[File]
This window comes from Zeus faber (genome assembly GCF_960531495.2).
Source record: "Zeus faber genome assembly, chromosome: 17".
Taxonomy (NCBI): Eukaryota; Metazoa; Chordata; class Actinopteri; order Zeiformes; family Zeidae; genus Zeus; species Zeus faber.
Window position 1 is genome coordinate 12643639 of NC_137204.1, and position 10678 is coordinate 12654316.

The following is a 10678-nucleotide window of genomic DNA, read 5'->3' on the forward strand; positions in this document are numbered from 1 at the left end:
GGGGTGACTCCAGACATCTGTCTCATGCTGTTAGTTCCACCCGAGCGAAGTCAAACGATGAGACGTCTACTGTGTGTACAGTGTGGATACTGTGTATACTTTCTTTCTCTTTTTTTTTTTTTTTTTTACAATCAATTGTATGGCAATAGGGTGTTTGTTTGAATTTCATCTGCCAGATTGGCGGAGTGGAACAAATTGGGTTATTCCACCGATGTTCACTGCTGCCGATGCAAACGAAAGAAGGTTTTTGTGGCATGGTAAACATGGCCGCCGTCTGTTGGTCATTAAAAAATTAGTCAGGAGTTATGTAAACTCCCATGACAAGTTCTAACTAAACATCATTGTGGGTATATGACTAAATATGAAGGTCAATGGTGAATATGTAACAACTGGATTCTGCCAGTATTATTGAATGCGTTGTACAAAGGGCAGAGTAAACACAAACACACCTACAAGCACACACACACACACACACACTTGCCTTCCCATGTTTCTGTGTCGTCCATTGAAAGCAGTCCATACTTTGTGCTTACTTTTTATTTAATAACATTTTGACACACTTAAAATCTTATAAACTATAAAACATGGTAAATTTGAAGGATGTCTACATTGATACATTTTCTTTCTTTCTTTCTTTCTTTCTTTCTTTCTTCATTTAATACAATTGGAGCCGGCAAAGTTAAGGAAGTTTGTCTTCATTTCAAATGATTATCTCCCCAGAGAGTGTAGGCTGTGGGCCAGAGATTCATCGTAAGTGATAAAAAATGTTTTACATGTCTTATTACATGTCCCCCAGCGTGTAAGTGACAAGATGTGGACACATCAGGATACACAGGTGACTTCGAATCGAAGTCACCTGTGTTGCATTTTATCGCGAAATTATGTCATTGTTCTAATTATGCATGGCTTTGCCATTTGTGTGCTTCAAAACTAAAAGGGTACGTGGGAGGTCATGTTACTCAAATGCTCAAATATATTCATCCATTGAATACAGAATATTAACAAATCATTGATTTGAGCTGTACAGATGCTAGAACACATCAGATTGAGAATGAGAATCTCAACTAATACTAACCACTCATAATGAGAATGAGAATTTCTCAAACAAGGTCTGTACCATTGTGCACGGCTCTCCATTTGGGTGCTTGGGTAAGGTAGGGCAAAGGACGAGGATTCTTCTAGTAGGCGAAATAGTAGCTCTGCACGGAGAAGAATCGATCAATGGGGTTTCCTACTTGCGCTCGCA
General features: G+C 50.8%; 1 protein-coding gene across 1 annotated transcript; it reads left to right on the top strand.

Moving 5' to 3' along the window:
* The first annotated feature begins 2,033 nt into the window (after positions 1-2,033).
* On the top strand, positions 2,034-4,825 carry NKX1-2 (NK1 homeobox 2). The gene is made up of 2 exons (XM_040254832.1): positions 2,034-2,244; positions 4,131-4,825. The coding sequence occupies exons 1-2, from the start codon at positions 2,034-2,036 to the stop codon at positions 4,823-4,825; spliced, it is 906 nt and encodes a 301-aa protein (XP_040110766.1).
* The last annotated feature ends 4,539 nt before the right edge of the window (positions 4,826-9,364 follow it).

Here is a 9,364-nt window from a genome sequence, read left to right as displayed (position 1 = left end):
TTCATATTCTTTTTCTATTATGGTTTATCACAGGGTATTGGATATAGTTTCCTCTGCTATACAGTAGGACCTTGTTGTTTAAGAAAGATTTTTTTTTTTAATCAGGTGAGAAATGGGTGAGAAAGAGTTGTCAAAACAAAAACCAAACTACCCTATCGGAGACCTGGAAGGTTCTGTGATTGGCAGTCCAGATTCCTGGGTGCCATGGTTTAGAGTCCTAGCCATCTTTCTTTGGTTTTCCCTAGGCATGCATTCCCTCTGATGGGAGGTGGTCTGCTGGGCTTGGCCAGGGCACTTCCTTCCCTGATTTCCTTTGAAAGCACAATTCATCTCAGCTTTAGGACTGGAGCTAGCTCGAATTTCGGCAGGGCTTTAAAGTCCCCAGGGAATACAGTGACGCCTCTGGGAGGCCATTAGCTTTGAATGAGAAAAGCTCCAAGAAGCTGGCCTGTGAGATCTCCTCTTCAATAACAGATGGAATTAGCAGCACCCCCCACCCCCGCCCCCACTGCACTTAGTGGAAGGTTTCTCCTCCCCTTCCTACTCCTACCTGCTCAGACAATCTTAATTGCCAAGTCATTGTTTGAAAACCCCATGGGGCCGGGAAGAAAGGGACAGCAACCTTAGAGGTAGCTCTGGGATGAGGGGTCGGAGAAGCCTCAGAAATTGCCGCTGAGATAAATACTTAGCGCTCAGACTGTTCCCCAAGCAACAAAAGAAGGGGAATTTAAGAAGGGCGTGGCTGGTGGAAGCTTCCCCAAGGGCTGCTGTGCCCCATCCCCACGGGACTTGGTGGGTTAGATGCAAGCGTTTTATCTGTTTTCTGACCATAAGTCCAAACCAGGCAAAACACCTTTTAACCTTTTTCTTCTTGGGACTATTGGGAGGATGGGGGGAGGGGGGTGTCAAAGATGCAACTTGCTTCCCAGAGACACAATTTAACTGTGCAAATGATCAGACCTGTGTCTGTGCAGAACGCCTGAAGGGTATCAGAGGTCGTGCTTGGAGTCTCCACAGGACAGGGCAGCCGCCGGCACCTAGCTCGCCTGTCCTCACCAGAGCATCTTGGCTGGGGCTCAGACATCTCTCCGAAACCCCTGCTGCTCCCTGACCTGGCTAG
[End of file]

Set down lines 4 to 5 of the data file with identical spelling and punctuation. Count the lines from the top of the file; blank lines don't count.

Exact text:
Window position 1 is genome coordinate 12643639 of NC_137204.1, and position 10678 is coordinate 12654316.

The following is a 10678-nucleotide window of genomic DNA, read 5'->3' on the forward strand; positions in this document are numbered from 1 at the left end: